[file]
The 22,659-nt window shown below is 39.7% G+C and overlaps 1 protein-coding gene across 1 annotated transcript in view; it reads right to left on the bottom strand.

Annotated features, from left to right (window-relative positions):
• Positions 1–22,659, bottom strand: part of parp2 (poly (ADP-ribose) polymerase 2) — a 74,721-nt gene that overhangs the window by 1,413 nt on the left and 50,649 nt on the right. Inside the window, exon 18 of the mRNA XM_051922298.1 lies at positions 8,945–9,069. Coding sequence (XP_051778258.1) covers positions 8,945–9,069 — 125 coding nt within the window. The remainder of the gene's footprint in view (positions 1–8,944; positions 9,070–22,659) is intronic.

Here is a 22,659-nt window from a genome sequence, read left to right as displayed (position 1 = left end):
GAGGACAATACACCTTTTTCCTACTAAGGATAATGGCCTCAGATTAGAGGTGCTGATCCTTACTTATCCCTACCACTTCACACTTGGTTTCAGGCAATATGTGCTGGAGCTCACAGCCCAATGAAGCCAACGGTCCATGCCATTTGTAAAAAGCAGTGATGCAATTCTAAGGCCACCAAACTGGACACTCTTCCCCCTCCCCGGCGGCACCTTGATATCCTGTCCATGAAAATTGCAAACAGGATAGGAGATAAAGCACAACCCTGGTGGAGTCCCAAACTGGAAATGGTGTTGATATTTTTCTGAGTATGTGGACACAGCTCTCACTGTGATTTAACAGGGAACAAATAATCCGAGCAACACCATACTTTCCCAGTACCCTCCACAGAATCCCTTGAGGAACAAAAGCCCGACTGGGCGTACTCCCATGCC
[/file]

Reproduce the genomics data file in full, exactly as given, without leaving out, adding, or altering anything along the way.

The 22,659-nt window shown below is 39.7% G+C and overlaps 1 protein-coding gene across 1 annotated transcript in view; it reads right to left on the bottom strand.

Annotated features, from left to right (window-relative positions):
• Positions 1–22,659, bottom strand: part of parp2 (poly (ADP-ribose) polymerase 2) — a 74,721-nt gene that overhangs the window by 1,413 nt on the left and 50,649 nt on the right. Inside the window, exon 18 of the mRNA XM_051922298.1 lies at positions 8,945–9,069. Coding sequence (XP_051778258.1) covers positions 8,945–9,069 — 125 coding nt within the window. The remainder of the gene's footprint in view (positions 1–8,944; positions 9,070–22,659) is intronic.

Here is a 22,659-nt window from a genome sequence, read left to right as displayed (position 1 = left end):
GAGGACAATACACCTTTTTCCTACTAAGGATAATGGCCTCAGATTAGAGGTGCTGATCCTTACTTATCCCTACCACTTCACACTTGGTTTCAGGCAATATGTGCTGGAGCTCACAGCCCAATGAAGCCAACGGTCCATGCCATTTGTAAAAAGCAGTGATGCAATTCTAAGGCCACCAAACTGGACACTCTTCCCCCTCCCCGGCGGCACCTTGATATCCTGTCCATGAAAATTGCAAACAGGATAGGAGATAAAGCACAACCCTGGTGGAGTCCCAAACTGGAAATGGTGTTGATATTTTTCTGAGTATGTGGACACAGCTCTCACTGTGATTTAACAGGGAACAAATAATCCGAGCAACACCATACTTTCCCAGTACCCTCCACAGAATCCCTTGAGGAACAAAAGCCCGACTGGGCGTACTCCCATGCC